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According to the standard view on the issue, the habit of marking questions with a particular typographical sign in Greek and Latin script does not arise prior to the eighth or ninth century. This period is generally credited with the ‘invention’ of the question mark (excepting Syriac evidence, which points to the fifth and sixth centuries). The purpose of the present article is to correct this view. It argues that the first indication for the use of a typographical sign that marks questions can actually be detected no later than during the reign of Emperor Hadrian (a.d. 117–38), that is, more than half a millennium before the traditional date of the invention. The chief witness is Nicanor of Alexandria, who does not seem to have used question marks himself, but criticizes the misappropriation of another punctuation mark to that purpose. He thus indirectly testifies to the existence of question marks. Comparable traces can also be found later in the exegetical works of some Christian commentators.
[20.1] Chapter 13 explained how Acts are structured, identified their various components (such as preambles, titles, headings and examples) and explained whether each component is treated as part of the Act. This chapter deals with the role that those components play for interpretative purposes, whether treated as part of the Act or not. Collectively the components help explain the scheme of the Act.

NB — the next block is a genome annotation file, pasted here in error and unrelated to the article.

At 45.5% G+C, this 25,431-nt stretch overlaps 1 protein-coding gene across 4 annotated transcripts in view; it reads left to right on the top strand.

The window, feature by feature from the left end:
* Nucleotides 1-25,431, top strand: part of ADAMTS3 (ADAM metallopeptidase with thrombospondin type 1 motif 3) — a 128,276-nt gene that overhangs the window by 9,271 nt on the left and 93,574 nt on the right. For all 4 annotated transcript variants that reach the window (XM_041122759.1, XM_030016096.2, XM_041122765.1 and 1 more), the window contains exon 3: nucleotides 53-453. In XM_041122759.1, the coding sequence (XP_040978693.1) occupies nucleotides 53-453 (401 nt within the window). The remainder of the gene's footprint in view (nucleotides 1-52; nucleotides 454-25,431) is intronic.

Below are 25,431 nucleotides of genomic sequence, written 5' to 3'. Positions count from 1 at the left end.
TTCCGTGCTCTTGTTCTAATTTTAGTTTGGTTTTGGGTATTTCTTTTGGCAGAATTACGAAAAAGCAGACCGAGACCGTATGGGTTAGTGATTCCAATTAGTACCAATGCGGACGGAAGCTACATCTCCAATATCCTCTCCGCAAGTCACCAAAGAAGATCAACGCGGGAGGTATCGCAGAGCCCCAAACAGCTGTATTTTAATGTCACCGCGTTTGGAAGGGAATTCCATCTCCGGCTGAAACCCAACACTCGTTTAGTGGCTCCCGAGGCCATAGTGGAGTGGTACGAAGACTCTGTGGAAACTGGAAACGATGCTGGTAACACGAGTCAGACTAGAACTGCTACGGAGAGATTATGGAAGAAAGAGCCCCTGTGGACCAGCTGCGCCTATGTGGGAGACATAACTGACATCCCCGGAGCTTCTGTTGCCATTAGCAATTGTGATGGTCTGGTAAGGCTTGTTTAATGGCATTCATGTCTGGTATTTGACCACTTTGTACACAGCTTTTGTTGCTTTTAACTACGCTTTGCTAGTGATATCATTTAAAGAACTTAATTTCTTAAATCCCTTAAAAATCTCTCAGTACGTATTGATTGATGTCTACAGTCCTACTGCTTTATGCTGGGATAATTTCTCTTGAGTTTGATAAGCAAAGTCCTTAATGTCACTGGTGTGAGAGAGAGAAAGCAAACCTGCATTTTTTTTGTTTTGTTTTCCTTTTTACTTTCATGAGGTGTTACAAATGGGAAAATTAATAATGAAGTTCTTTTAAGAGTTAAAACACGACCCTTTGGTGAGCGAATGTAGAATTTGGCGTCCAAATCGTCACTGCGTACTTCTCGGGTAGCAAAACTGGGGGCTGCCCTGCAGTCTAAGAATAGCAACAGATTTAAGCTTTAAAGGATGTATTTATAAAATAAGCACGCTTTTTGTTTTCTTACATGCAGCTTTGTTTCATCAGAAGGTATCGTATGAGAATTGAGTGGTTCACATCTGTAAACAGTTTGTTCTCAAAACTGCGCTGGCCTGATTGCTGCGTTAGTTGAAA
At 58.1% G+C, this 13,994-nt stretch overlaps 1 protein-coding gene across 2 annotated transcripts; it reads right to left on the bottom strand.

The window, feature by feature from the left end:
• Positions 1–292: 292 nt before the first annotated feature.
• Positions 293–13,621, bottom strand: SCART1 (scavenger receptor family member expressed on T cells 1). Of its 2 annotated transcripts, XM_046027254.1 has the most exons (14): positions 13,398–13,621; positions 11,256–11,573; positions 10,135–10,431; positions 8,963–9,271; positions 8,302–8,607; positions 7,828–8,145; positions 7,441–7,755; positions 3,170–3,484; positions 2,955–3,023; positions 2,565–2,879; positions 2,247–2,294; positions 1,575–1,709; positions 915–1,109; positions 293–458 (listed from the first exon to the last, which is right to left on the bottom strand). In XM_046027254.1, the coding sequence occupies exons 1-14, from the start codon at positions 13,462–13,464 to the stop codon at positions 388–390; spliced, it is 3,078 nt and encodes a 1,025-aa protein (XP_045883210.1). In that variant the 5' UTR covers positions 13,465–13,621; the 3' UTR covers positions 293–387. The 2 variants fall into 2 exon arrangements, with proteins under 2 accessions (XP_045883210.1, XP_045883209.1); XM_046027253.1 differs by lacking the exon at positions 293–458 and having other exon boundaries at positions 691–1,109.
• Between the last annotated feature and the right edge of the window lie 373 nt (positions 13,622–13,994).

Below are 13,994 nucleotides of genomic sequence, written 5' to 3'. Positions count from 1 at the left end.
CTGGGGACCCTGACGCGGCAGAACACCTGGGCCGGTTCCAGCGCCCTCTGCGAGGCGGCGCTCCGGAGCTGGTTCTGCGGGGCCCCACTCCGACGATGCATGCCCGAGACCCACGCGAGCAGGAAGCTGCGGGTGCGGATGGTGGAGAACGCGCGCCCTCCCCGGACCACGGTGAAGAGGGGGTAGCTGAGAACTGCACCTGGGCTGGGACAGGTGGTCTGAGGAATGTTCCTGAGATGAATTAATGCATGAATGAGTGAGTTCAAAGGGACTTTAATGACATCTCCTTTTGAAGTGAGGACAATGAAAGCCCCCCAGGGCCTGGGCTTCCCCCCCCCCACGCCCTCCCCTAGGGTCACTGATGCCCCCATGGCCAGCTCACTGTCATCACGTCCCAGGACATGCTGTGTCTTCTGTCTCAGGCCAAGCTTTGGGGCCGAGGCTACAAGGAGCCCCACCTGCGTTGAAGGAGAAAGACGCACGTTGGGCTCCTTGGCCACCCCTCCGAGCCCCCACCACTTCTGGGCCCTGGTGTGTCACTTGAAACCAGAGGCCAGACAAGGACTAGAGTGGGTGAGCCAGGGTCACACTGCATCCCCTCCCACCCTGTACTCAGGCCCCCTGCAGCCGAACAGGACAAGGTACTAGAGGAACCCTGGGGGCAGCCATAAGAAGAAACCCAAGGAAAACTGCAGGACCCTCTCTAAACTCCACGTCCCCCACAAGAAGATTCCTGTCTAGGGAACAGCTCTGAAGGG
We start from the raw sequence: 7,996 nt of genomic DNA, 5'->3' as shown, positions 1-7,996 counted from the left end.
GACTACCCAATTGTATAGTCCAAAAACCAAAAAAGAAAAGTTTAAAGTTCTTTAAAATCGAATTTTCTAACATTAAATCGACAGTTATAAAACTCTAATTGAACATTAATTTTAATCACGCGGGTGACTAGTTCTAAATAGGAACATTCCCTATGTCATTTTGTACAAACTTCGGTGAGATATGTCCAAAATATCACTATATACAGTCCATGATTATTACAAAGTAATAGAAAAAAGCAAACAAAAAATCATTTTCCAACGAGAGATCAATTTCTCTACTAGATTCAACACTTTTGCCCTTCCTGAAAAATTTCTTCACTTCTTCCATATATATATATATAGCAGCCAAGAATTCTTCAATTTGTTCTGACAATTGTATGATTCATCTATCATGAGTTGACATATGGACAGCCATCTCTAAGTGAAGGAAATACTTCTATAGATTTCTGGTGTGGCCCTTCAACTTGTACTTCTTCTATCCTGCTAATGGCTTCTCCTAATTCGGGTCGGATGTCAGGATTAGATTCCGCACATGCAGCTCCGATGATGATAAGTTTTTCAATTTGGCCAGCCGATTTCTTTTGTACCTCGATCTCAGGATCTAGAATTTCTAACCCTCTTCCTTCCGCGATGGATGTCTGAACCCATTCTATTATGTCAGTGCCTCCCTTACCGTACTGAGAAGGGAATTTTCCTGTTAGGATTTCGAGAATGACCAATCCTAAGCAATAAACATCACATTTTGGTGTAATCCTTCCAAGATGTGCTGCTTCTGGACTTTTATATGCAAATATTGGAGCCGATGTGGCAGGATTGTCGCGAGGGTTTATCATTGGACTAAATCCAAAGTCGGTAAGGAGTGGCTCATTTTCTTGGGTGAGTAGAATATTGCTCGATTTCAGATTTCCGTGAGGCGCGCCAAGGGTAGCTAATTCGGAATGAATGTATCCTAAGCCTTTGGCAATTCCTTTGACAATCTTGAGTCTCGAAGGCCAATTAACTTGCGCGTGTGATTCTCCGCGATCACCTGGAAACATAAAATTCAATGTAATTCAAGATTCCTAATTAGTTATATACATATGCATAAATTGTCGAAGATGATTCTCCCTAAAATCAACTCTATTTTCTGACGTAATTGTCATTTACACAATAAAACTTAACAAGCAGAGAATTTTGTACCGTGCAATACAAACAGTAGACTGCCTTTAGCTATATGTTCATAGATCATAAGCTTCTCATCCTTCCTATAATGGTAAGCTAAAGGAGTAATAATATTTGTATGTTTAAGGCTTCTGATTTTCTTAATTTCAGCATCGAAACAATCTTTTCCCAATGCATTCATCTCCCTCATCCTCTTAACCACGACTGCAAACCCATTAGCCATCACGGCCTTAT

Molière was an experienced actor and dramatist before he became a published author. He warned readers on more than one occasion that much of his art was simply lost in print. If that is self-evidently true, it is also the case that it was not all loss for Molière’s original readers: they could read his dedicatory epistles to society’s potentates whom he was trying to impress; they could read his occasional prefaces, in which he addressed his readers directly and with a lightness of touch that anticipates the dramatic text itself; and they could sometimes see illustrations that crystallised key aspects of his comic imagination. Moreover, readers would have been familiar with newly established conventions in the printing of dramatic literature that would have helped them to reconstitute in their mind’s eye aspects of performance: scene divisions evoking entrances and exits, and stage directions both explicit and (more importantly) implicit. The punctuation of the printed text is an unreliable guide to actual performances, but helps readers to hear the particular performance inscribed into the printed version of the text. Meanwhile, different editions, in the seventeenth century and since, with ever-evolving apparatus, offer readers increasingly varied approaches to the plays.